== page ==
(The information is from Chapter 1, “The Power of Culture,” Corporate Culture and Performance by John P. Kotter and James L. Hescott, published by Simon & Shuster, 1992)


Kotter and Hescott theorized that “performance-degrading cultures,” as they called them, faced more struggles when the pace of change intensified, such as the period we are now in when long-established workplace norms are being challenged at multiple levels.


Creating Company Culture

A company’s culture is a complex combination of stated values and behaviors. It influences what tasks and initiatives get done, how they are done, and how people are recognized and rewarded, and it starts at the top with the CEO.


Cultures form because a group of employees interact and solve problems together over an extended timeframe. Successful outcomes validate how situations were handled. When something works well over a long period, actions lead to values and beliefs.


Often, successful solutions link directly and can be attributed to the CEO’s vision or business strategy, and leadership continuity contributes to culture development. Other factors include:

  • Screening and hiring candidates who are perceived to fit within an organization’s established values and behaviors (NOTE: This can lead to systems promoting bias. For more on that topic, read “Your DE&I Journey – HR’s Role in Eliminating Bias in the Hiring Process.”)
  • Training that embeds cultural norms
  • Story sharing on the part of top executives, to explain company belief and purpose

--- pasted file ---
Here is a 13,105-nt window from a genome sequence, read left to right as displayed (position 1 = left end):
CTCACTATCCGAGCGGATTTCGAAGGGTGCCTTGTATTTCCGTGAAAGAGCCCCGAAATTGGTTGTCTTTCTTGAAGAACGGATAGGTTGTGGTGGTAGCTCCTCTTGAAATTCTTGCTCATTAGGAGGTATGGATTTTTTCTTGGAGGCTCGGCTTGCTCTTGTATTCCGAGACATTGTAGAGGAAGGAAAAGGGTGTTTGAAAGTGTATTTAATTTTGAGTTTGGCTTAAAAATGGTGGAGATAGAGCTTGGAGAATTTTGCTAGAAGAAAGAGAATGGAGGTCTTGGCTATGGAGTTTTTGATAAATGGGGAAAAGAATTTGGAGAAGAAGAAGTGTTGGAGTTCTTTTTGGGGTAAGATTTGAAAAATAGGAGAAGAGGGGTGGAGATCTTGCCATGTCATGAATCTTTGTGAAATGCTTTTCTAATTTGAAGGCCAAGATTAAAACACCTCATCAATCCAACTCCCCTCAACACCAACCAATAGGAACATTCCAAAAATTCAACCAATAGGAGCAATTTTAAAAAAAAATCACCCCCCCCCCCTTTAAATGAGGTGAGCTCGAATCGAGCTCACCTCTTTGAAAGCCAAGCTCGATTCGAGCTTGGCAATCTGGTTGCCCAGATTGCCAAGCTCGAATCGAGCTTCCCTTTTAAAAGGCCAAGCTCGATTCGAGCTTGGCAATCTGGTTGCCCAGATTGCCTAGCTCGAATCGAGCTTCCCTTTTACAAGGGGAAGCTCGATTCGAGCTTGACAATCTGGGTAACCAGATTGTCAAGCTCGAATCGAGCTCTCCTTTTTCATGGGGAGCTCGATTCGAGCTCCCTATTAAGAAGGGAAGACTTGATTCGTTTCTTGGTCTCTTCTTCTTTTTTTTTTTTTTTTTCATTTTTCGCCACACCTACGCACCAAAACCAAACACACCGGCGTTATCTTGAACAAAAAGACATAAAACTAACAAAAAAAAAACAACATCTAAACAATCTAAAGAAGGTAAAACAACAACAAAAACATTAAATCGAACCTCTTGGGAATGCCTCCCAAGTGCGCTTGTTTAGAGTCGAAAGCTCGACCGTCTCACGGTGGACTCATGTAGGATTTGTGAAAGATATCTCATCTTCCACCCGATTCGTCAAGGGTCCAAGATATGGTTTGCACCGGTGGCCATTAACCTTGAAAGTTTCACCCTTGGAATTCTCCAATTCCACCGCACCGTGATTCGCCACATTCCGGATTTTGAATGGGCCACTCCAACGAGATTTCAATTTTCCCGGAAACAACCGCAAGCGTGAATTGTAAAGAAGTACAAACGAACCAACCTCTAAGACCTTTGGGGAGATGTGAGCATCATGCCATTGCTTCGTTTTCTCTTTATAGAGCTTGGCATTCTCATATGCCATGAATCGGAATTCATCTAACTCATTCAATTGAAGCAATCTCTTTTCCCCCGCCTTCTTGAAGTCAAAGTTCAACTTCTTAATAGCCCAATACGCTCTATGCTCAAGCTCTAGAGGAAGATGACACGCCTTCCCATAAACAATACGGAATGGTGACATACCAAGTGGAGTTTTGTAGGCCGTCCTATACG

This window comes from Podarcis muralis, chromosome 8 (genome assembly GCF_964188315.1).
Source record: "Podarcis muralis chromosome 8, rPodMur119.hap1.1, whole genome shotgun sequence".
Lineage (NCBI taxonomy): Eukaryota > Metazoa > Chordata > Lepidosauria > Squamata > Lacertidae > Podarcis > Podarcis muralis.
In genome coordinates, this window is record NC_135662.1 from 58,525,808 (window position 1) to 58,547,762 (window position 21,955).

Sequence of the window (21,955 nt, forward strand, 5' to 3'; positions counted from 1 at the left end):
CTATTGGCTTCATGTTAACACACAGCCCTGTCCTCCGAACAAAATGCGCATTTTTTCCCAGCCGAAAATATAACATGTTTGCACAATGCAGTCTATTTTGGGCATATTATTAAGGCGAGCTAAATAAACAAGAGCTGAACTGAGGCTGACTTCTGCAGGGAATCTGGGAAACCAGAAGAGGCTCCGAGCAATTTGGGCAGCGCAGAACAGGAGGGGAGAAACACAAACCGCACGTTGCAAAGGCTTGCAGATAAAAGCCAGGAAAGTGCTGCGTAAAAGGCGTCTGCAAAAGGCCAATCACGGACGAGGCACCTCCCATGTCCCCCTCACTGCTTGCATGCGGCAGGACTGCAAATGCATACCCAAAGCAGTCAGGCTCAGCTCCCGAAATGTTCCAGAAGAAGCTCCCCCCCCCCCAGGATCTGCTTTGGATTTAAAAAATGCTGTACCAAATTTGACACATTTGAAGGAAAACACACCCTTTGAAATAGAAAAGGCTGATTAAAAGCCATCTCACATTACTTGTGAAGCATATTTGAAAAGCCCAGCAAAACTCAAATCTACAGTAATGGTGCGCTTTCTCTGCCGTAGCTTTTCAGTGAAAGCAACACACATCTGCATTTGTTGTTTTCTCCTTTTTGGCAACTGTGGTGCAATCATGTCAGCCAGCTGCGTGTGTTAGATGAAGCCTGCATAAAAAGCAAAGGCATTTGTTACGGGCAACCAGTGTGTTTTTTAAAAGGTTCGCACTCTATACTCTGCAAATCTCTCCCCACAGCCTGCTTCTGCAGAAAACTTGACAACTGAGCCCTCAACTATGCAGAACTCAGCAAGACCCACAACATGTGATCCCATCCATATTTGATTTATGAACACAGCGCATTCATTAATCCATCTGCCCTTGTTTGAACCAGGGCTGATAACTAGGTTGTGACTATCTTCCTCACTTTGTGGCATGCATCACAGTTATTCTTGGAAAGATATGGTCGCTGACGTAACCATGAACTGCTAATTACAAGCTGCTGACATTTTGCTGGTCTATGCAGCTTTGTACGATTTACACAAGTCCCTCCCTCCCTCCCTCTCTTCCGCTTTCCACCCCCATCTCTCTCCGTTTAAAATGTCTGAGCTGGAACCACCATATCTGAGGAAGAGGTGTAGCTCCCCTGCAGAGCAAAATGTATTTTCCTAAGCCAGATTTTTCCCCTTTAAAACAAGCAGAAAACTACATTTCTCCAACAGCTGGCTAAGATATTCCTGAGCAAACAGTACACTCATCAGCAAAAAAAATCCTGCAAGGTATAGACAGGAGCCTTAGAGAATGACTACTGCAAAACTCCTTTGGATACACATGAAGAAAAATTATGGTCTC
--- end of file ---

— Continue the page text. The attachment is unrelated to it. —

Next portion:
• Managers who try to make decisions based on a company’s ideals
  • Rewarding those who support a culture with promotions and recognition – and penalizing those who don’t stay in the lane representing cultural norms


Companies with strong positive cultures tend to perform well because their employees’ goals align with the enterprise’s goals. When this happens, personal commitment motivates people to strive harder and perform better, and groups become more than the sum of their parts. Employees who view the culture in their workplace as positive tend to view their work as more intrinsically rewarding.


Strong positive cultures also provide another benefit, as employees align with the organization’s mission and commit their willingness to find opportunities for improvement and more importantly, INNOVATE! Innovation drives long-term success, no matter what the industry.


Cultures At-Risk in the YOLO Economy

Many news outlets have reported on “The Great Resignation.” According to NPR, “As pandemic life recedes in the U.S., people are leaving their jobs in search of more money, more flexibility and more happiness. Many are rethinking what work means to them, how they are valued, and how they spend their time. It’s leading to a dramatic increase in resignations — a record 4 million people quit their jobs in April alone, according to the Labor Department.”


This article struck me because it aligned with the conversations I and others on the Blue Rock Search team have with candidates. Events in 2020 and 2021 have caused many executives to take stock of both life and work. A significant percentage are dissatisfied with issues directly related to corporate culture and believe it is outside of their control to fix the situation. They have adopted a “YOLO – You only live once” mindset and are open to new opportunities.